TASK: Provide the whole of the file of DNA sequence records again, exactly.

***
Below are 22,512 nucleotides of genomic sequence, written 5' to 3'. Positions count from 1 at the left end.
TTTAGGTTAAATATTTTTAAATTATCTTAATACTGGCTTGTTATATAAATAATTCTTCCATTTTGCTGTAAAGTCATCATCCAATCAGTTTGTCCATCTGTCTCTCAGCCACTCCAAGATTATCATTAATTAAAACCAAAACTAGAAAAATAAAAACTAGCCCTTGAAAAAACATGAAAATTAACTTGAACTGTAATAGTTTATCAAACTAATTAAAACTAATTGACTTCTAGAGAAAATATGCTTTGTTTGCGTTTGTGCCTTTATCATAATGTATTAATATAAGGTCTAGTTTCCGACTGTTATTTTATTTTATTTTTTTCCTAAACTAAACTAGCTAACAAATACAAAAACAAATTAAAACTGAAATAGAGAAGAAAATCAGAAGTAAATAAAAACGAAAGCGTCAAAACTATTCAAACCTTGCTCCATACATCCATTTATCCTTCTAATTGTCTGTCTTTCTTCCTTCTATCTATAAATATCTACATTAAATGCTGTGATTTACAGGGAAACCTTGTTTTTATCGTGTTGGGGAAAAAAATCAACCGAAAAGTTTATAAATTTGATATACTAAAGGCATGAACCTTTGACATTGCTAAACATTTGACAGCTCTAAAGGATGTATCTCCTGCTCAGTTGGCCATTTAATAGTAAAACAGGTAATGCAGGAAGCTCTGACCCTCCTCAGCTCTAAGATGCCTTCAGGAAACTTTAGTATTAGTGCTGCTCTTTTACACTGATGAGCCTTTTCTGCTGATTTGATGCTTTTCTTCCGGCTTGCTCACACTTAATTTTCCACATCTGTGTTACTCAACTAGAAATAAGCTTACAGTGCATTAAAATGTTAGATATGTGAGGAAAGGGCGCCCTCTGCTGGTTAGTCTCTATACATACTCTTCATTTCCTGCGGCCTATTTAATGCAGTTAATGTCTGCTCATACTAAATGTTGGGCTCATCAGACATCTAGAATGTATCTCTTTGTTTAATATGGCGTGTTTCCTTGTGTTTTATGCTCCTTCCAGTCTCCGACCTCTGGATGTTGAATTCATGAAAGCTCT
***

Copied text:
Below are 22,512 nucleotides of genomic sequence, written 5' to 3'. Positions count from 1 at the left end.
TTTAGGTTAAATATTTTTAAATTATCTTAATACTGGCTTGTTATATAAATAATTCTTCCATTTTGCTGTAAAGTCATCATCCAATCAGTTTGTCCATCTGTCTCTCAGCCACTCCAAGATTATCATTAATTAAAACCAAAACTAGAAAAATAAAAACTAGCCCTTGAAAAAACATGAAAATTAACTTGAACTGTAATAGTTTATCAAACTAATTAAAACTAATTGACTTCTAGAGAAAATATGCTTTGTTTGCGTTTGTGCCTTTATCATAATGTATTAATATAAGGTCTAGTTTCCGACTGTTATTTTATTTTATTTTTTTCCTAAACTAAACTAGCTAACAAATACAAAAACAAATTAAAACTGAAATAGAGAAGAAAATCAGAAGTAAATAAAAACGAAAGCGTCAAAACTATTCAAACCTTGCTCCATACATCCATTTATCCTTCTAATTGTCTGTCTTTCTTCCTTCTATCTATAAATATCTACATTAAATGCTGTGATTTACAGGGAAACCTTGTTTTTATCGTGTTGGGGAAAAAAATCAACCGAAAAGTTTATAAATTTGATATACTAAAGGCATGAACCTTTGACATTGCTAAACATTTGACAGCTCTAAAGGATGTATCTCCTGCTCAGTTGGCCATTTAATAGTAAAACAGGTAATGCAGGAAGCTCTGACCCTCCTCAGCTCTAAGATGCCTTCAGGAAACTTTAGTATTAGTGCTGCTCTTTTACACTGATGAGCCTTTTCTGCTGATTTGATGCTTTTCTTCCGGCTTGCTCACACTTAATTTTCCACATCTGTGTTACTCAACTAGAAATAAGCTTACAGTGCATTAAAATGTTAGATATGTGAGGAAAGGGCGCCCTCTGCTGGTTAGTCTCTATACATACTCTTCATTTCCTGCGGCCTATTTAATGCAGTTAATGTCTGCTCATACTAAATGTTGGGCTCATCAGACATCTAGAATGTATCTCTTTGTTTAATATGGCGTGTTTCCTTGTGTTTTATGCTCCTTCCAGTCTCCGACCTCTGGATGTTGAATTCATGAAAGCTCT